Prime minister Narendra Modi’s clarion call for prescription of generic medicines by doctors has been welcomed by many. People feel this will dramatically reduce the price of filling out their prescriptions and end the perceived nexus between the industry and the physicians to promote branded medicines with sometimes much higher price.
India’s healthcare system is disjointed. Most customers have no purchasing preference and even if a branded medicine is prescribed, there is no assurance that the patient gets the same medicine because there is no system to track prescriptions. It is usually the chemist who decides what the patient gets and with this new move, the chemist is king, being in a position to choose the generic offering him the highest return.
For a patient there is also this confusion of what really is a generic—most people perceive it is a local preparation, loosely packed with scant quality parameters and very often this is true. Prescribing a generic would, therefore, leave the patient even more hapless and at the mercy of the dispenser as there is no way to understand which of the numerous generics is being given to him and why.
You may also like to watch:
It is very important to understand generics especially in the Indian context, where there is a distinction between a generic that is branded and one that just has a chemical name. The patient, for whose benefit this measure is being rolled out, needs to be educated to understand that generic medicines are as good as branded products; more important, our regulator needs to ensure that this is so. Otherwise people who can pay will continue to buy branded medicines at a premium, leading to the creation of a grey market.
According to the article “Quality of Health Care In India: Challenges, Priorities, And The Road Ahead” (Health Aff (Millwood), October 2016, (25(10):1783–90), 77% of healthcare visits were to providers with no formal training. These providers prescribe allopathic medicines, usually dispensed from their own clinics. A recent report from the World Health Organisation (WHO), based on 2001 census data, states that 31 % of those who claimed to be allopathic doctors in MP were educated only up to the secondary school level. Fifty seven percent had no medical qualification. All these providers write allopathic medicines and there are no checks or mechanism to monitor their prescription behaviour.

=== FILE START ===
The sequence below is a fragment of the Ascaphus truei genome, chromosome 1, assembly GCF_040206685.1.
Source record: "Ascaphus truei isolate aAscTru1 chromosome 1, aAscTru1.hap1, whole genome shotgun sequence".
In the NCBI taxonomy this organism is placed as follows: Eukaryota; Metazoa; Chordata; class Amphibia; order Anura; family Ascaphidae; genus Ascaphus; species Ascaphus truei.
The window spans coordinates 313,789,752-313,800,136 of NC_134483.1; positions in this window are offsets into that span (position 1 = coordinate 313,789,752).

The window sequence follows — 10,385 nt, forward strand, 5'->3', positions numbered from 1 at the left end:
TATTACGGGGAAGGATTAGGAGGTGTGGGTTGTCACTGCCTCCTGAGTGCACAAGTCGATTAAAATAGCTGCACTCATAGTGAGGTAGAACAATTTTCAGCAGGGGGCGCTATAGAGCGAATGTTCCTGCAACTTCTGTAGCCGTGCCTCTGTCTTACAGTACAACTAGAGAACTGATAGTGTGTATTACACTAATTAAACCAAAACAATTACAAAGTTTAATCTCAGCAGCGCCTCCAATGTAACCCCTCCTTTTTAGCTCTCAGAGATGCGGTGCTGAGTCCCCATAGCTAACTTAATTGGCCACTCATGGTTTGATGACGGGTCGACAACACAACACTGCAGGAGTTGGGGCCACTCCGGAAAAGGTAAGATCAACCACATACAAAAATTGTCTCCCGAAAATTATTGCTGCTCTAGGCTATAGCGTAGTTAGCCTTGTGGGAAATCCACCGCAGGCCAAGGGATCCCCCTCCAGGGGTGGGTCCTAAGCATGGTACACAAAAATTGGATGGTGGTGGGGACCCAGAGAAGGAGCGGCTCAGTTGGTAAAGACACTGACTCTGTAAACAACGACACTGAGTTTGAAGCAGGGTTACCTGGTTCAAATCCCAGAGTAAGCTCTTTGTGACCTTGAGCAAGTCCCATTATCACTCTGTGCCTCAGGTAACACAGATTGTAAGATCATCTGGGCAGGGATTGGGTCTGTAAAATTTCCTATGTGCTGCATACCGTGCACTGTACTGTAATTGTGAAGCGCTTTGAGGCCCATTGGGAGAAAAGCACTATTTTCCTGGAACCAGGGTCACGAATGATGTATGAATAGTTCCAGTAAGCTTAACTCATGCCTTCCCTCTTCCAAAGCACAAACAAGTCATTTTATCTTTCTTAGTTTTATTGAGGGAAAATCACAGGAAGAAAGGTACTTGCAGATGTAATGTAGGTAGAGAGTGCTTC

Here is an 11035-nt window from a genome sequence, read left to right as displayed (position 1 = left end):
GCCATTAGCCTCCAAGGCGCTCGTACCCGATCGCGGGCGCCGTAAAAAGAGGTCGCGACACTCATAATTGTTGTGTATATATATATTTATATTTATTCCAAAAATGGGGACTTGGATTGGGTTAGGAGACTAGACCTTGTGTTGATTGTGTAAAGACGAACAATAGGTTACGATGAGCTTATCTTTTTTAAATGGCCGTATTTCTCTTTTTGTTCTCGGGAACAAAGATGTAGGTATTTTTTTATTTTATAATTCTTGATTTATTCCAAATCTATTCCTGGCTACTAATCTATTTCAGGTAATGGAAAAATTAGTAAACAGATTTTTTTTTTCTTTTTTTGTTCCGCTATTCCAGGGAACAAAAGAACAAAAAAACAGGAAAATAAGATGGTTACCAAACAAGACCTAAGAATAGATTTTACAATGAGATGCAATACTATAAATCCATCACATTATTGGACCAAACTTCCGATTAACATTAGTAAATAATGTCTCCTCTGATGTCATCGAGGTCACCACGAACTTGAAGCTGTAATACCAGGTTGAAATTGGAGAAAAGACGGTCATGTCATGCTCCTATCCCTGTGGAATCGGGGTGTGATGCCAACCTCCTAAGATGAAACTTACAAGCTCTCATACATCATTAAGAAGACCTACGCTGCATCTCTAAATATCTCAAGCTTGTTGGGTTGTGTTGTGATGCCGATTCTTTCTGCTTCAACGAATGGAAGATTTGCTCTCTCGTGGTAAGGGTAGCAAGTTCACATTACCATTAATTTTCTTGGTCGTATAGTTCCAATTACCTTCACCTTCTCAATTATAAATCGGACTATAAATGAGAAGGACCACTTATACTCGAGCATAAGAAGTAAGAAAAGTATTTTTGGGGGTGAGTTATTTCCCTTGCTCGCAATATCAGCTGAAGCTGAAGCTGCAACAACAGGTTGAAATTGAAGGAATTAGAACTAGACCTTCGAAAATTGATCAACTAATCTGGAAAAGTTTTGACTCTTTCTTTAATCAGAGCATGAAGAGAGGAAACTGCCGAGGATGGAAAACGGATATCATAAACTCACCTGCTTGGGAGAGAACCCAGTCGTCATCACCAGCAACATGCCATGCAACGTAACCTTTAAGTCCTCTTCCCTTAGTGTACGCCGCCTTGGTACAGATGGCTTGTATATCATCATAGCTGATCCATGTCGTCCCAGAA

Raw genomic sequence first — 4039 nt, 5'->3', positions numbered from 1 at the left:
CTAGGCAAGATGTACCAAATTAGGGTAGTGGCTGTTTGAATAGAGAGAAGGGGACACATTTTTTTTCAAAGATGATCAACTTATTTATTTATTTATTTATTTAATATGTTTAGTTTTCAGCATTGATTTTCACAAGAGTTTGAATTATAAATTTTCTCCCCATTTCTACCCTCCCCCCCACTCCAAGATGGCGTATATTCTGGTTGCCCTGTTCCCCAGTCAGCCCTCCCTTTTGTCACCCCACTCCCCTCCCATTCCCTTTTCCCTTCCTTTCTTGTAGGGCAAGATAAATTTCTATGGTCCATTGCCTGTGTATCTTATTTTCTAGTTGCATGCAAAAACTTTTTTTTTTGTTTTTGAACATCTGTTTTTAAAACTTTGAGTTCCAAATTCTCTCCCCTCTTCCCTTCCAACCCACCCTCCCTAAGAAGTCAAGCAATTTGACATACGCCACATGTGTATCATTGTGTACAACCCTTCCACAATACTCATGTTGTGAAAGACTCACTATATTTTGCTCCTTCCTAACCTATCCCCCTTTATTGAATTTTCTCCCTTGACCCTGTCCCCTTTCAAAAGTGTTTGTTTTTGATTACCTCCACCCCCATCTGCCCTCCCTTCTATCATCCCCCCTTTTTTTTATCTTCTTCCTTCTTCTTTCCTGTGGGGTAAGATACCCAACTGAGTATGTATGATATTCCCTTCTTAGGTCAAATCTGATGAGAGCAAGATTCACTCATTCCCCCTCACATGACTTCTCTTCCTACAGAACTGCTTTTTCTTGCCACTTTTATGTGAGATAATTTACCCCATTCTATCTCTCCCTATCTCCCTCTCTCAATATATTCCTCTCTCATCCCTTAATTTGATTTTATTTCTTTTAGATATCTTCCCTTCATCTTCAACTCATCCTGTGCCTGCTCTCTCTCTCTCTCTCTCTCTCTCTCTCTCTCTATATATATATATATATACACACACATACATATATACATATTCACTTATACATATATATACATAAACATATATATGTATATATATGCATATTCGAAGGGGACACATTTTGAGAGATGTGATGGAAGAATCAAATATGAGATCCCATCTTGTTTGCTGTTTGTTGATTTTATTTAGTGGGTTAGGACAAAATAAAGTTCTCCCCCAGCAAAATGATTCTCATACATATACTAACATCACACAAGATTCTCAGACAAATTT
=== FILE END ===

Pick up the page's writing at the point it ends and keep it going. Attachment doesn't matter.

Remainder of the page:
Besides, many patients in India self-medicate, using an old prescription for years without visiting a doctor. Dispensing medicines in the country is a large and profitable business.
The entire ecosystem thrives on commissions and kickbacks. Moreover, pharmacies generally don’t have qualified pharmacists and dispensers may be confused with this new directive. Upending an existing system, without a robust mechanism to implement a new one, will put patients at risk.
The government’s attempt to promote generics in the public health system, through its Pradhan Mantri Jan Aushadhi programme, already faces several challenges. At present, Jan Aushadhi centres stock only a small percentage of the complete formulary and only a portion of essential medicines.
We need to better understand efficacy, supply chain issues, storage and stocking. India is facing multiple challenges of poor quality generics, antimicrobial resistance, low public healthcare and high out-of-pocket expenses.
Under these circumstances, calling for mandatory prescription of generic medicines without laying the foundation for a change could result in further deterioration of the already overburdened system in the country. Patients could face sudden shortages of lifesaving drugs and life-threatening situations due to poor quality generics; and end up paying more due to prolonged illness.
While generic prescriptions could be a way to increase healthcare access, our challenges need to be thought-through and a long-term plan created that involves all stakeholders in planning, implementation and monitoring.
Without this essential foundation, the intent will be diluted and the benefits remain a dream for the patient that it is meant to serve.